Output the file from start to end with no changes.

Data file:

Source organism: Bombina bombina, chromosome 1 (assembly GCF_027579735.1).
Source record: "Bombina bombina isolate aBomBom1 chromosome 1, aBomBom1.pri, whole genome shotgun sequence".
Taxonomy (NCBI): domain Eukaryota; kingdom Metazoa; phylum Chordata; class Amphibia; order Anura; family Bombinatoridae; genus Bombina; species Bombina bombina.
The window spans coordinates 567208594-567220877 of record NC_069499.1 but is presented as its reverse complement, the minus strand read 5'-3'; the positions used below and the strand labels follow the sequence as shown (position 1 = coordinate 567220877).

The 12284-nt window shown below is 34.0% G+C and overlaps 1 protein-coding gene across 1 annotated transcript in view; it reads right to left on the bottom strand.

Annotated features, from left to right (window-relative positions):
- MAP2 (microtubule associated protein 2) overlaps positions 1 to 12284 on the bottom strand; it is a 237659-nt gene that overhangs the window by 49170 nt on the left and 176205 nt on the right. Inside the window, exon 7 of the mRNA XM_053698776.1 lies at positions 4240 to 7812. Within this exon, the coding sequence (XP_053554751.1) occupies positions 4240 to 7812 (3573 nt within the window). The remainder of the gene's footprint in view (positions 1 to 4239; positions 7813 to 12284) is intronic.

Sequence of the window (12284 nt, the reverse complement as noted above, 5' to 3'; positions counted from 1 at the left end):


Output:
Source organism: Bombina bombina, chromosome 1 (assembly GCF_027579735.1).
Source record: "Bombina bombina isolate aBomBom1 chromosome 1, aBomBom1.pri, whole genome shotgun sequence".
Taxonomy (NCBI): domain Eukaryota; kingdom Metazoa; phylum Chordata; class Amphibia; order Anura; family Bombinatoridae; genus Bombina; species Bombina bombina.
The window spans coordinates 567208594-567220877 of record NC_069499.1 but is presented as its reverse complement, the minus strand read 5'-3'; the positions used below and the strand labels follow the sequence as shown (position 1 = coordinate 567220877).

The 12284-nt window shown below is 34.0% G+C and overlaps 1 protein-coding gene across 1 annotated transcript in view; it reads right to left on the bottom strand.

Annotated features, from left to right (window-relative positions):
- MAP2 (microtubule associated protein 2) overlaps positions 1 to 12284 on the bottom strand; it is a 237659-nt gene that overhangs the window by 49170 nt on the left and 176205 nt on the right. Inside the window, exon 7 of the mRNA XM_053698776.1 lies at positions 4240 to 7812. Within this exon, the coding sequence (XP_053554751.1) occupies positions 4240 to 7812 (3573 nt within the window). The remainder of the gene's footprint in view (positions 1 to 4239; positions 7813 to 12284) is intronic.

Sequence of the window (12284 nt, the reverse complement as noted above, 5' to 3'; positions counted from 1 at the left end):